She is running harder than she has ever run in her 30 years. Sprinting, tripping, her way through the stormy Glasgow night, winged feet having been granted by the Gods of the chase. Her bone deep fear keeping her only ever just ahead of them. Them, the fiends of the midnight hour, casting a cloak of terror around her, intimidating her through the deception of their being.
Her pursuers blend into the night, their slick oily movements unseen by those they pass. The chase is relentless. A chase, moving with glacial momentum, only will it cease upon the ultimate demise of her body, and her soul. Centuries old, they are the truest creatures of the night. Exceptionally tall and slender, stretching no less than two metre’s from their squared toed boots, to the top of the signature greasy black felt hats they have pulled down on the heads of their skeletal bodies. The driving rain of this bitterly cold night has caused their lank gingery red hair to stick to their scarred, pale, and gaunt faces. They are the night and every horror ever imagined, a chronic terror that began when man first made fire, and they do not stop.
The skirt she wears has ripped in her flight, exposing her pale white, well shaped thigh. Her hand bag, long since discarded is delicately torn to inch square pieces of black leather. The contents sniffed and devoured by them. She is freckle faced, ginger hair and lithe of body. Her blouse clings to her, wetter than dry. Green eyes, windows to her soul, flash ahead and behind her. She snapped the heels from her shoes when she took flight, leaving her awkward in gait and foot fall.
Heather neither knew of, nor understood how she came to be told “Yeee know too much…….” All she had done was to aid a child that had tripped and fallen right there in front of her on Argyle Street. Heather had stopped, extending two hands to lift the wee lass, guessing the wee bairn to be six years of age.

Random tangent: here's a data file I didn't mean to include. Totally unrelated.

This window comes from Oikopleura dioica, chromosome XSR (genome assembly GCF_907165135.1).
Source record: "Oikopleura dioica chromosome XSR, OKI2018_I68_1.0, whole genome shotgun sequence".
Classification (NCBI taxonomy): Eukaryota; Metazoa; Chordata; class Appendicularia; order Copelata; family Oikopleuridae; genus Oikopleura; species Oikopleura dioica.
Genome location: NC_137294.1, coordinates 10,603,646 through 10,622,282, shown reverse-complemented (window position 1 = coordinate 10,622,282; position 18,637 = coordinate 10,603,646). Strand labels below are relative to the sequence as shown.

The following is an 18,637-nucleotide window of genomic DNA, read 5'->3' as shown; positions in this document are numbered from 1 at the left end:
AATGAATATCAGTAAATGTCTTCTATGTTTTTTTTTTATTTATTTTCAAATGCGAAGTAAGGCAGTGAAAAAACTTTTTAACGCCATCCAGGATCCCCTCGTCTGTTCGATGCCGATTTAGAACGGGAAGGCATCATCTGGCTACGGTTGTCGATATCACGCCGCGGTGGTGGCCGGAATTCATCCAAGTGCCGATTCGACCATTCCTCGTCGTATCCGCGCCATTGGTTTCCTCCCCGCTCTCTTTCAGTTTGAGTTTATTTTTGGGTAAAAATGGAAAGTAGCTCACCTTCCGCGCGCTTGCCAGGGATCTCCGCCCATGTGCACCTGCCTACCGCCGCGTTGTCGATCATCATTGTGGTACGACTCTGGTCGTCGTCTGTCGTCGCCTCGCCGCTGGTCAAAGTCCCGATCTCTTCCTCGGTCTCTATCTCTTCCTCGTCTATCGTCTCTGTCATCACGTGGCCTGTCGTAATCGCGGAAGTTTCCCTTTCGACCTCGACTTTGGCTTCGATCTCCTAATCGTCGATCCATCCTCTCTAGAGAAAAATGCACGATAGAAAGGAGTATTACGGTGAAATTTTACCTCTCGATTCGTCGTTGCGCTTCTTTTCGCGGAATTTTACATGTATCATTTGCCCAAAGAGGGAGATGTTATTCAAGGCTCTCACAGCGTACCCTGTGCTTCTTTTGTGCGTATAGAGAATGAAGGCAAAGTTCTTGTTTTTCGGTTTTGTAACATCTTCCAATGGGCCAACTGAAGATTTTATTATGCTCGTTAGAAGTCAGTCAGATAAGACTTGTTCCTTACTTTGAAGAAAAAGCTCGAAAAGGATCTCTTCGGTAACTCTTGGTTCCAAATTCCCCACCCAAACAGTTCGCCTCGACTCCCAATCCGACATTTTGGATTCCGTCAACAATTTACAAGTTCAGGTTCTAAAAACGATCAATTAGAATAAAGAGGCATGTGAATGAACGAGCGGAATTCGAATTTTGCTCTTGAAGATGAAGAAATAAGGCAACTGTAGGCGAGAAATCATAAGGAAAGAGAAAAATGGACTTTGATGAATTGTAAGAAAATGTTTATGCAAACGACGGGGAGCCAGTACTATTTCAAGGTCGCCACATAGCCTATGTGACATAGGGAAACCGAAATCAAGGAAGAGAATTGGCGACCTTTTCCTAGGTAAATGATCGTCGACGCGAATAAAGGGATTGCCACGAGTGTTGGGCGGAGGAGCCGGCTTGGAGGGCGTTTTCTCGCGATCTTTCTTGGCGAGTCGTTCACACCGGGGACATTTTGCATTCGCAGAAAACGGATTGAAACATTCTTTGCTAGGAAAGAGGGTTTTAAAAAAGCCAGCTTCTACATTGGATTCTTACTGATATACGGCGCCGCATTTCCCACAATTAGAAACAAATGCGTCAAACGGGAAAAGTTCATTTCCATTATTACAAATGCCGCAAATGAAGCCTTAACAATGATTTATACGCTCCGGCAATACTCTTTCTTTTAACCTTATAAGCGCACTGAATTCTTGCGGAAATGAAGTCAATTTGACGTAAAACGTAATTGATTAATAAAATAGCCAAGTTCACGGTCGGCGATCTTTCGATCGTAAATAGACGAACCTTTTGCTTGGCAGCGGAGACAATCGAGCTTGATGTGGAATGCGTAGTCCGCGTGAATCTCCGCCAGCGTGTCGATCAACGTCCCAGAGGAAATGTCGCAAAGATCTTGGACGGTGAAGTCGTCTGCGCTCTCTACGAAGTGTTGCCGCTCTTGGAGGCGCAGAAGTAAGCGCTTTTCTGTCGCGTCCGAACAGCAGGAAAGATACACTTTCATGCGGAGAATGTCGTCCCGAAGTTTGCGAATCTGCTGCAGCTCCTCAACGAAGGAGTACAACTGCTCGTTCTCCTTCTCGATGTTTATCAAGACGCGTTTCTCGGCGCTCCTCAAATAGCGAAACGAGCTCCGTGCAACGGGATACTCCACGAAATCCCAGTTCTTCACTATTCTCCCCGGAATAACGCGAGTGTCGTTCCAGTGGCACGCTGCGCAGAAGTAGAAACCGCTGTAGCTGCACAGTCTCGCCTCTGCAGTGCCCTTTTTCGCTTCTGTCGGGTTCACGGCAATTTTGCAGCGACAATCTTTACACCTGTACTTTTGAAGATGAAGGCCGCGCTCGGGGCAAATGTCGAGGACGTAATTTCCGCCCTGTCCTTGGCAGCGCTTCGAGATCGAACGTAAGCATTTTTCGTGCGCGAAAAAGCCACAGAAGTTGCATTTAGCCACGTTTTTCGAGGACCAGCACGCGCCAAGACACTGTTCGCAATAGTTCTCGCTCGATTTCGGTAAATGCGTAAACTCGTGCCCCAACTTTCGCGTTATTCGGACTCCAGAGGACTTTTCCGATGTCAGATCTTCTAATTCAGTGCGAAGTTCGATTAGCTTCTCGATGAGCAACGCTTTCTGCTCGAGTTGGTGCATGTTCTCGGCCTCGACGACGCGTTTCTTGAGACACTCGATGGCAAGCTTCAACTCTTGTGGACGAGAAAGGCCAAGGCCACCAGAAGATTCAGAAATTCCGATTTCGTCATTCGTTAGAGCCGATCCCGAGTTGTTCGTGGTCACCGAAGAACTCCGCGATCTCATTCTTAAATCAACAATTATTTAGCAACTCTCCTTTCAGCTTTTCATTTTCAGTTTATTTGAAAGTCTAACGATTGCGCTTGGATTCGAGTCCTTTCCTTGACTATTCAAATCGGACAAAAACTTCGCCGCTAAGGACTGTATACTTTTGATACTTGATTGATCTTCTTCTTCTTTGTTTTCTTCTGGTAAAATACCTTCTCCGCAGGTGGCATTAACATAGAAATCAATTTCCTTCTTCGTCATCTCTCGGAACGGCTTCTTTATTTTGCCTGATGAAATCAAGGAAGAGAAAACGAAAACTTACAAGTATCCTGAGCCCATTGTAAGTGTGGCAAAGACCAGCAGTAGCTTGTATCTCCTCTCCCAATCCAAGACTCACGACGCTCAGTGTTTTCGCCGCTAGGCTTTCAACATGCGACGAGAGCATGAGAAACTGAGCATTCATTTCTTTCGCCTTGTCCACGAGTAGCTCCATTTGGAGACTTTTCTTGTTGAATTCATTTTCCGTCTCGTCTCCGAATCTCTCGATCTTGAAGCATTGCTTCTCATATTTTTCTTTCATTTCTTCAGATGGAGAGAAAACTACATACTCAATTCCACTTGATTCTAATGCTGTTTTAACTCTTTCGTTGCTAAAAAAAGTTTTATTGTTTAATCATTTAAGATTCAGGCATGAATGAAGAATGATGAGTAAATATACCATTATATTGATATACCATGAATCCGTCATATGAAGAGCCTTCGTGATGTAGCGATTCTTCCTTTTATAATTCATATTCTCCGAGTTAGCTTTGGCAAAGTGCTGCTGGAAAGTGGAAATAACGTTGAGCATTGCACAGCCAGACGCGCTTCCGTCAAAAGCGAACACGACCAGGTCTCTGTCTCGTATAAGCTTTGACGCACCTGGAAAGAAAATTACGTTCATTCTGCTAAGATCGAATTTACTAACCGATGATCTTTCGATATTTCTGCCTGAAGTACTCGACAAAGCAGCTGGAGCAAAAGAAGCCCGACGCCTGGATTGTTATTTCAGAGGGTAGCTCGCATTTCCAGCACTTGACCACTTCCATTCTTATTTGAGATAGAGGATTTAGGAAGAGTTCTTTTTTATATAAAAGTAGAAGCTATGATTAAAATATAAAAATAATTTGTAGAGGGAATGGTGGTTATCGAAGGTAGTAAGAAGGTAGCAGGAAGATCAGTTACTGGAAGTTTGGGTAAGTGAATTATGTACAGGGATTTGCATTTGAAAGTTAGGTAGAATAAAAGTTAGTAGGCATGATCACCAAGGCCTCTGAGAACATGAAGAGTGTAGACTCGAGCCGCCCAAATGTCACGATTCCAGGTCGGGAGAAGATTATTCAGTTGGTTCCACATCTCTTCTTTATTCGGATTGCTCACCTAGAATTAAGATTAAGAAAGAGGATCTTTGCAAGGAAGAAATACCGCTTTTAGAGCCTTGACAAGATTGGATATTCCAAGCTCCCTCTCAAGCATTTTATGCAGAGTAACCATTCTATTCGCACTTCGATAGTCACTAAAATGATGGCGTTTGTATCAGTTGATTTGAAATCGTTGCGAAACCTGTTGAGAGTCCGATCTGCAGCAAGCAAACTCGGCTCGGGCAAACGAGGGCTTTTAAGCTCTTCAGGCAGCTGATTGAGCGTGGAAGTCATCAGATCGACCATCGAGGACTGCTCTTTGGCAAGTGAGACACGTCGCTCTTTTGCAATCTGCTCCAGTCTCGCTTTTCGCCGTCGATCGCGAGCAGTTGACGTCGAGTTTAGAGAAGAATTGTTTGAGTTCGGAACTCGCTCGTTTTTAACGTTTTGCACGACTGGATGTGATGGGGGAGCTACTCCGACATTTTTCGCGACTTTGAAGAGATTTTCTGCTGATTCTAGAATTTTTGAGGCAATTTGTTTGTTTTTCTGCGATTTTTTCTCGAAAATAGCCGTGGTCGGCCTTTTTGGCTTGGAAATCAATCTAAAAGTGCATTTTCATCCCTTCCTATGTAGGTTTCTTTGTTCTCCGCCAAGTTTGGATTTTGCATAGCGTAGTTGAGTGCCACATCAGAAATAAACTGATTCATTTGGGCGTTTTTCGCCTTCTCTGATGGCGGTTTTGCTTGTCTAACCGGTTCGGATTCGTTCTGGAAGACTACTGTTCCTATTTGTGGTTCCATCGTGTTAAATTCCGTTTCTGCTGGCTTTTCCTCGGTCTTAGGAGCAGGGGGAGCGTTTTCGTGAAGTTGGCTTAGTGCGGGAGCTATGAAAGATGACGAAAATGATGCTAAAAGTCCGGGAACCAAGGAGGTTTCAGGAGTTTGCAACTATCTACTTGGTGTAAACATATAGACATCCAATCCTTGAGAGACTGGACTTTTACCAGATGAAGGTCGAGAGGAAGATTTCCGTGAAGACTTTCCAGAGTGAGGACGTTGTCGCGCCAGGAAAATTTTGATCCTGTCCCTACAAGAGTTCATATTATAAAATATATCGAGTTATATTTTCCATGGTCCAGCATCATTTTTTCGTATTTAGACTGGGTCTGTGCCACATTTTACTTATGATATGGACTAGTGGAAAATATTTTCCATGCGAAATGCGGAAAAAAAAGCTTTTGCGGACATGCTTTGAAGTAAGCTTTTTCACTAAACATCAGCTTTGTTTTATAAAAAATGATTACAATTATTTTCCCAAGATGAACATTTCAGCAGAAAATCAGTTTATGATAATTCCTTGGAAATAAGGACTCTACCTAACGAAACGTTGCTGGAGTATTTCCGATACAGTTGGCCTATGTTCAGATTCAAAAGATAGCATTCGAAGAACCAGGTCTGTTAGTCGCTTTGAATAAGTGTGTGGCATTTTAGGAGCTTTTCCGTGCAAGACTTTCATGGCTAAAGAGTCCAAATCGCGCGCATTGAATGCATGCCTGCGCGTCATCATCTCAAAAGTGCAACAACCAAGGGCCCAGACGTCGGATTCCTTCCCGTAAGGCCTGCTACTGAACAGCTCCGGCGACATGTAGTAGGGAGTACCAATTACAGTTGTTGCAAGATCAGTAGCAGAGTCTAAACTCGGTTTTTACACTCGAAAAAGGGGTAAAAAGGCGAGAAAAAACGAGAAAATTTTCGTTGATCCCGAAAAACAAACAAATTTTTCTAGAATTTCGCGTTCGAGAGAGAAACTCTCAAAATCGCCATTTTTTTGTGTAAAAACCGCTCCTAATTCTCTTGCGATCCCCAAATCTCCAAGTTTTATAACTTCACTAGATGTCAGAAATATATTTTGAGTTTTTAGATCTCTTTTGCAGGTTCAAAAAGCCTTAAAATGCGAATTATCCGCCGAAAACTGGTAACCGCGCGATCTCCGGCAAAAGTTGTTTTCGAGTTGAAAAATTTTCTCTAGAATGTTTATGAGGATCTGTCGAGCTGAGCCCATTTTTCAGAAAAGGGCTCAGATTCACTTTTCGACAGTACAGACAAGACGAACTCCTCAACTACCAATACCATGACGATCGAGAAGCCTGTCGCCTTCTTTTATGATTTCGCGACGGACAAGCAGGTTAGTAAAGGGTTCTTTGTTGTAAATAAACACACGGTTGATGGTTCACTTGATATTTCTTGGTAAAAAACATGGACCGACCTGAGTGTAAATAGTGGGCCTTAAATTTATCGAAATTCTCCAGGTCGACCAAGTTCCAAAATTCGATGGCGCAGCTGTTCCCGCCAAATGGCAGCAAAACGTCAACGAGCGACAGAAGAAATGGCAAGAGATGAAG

It was not until she had the slip of a lass on her feet that she took in her eyes. The bairn did bear not the eyes of normality, these were entirely black. No white of the eye, or iris, or pupil. Shining and moist and black. Then the girl began to talk in the voice of a native of Glasgow, rolling ‘R’s, and shaping words to their peculiar local lilt. With one exception. She spoke with a voice of an adult and a grave yard. Dry and harsh, yet not entirely unkind.
As soon as the girl told her, Heather knew they were coming. She could smell them. What the girl had said was “The Nuckelavee has come ashore, and his single eye burns the colour of blood spilt in battle. It will cause drought. It will bring plague, cattle will perish, sickness will come, all while its black and midnight blood pumps through his yellow veins!”
Appearing as if from nowhere, an elderly bekilted man, resplendent in matched Tam o’Shanter, and carrying a heavy wooden cudgel grabbed the lass firmly by the shoulders. He shook her; an expression of fear and anger moulded his features. Speaking as he did so, he turned his head to face Heather and said “Did Deirdre say anythin’ to ye? This is terrible importan’ ye ken!”
Replying in the affirmative, the old man retorted quietly in a voice of ice and fury. “Och, yeeee know too much gal. Now yiz know, the Nuckelavee will put his foul beast’s o’the upon you to stop ye spreadin’ the word of his comin’. Best ye run, but either way I’m jawin’ ter a dead woman!” With a crack the old man and ‘Deirdre’ vanished, leaving a space on the street where they once were, but now devoid of anything. Then she smelt them.
Still running, she felt as though her heart would give out. Heather stopped in the darkness and leant against a wall in the shadows, doing her best to catch her breath.
Feeling strangely warm, she looked about herself to see where the heat was coming from. Looking down she realised what was happening to her.
She had died, and she looked down to see her pursuers devouring her mortal remains. The heat she felt upon her was from hell, opening up and drawing her into inky grotesque eternity. Disappearing into the blackness, she felt the heat and pain of tormented souls. Eternally.
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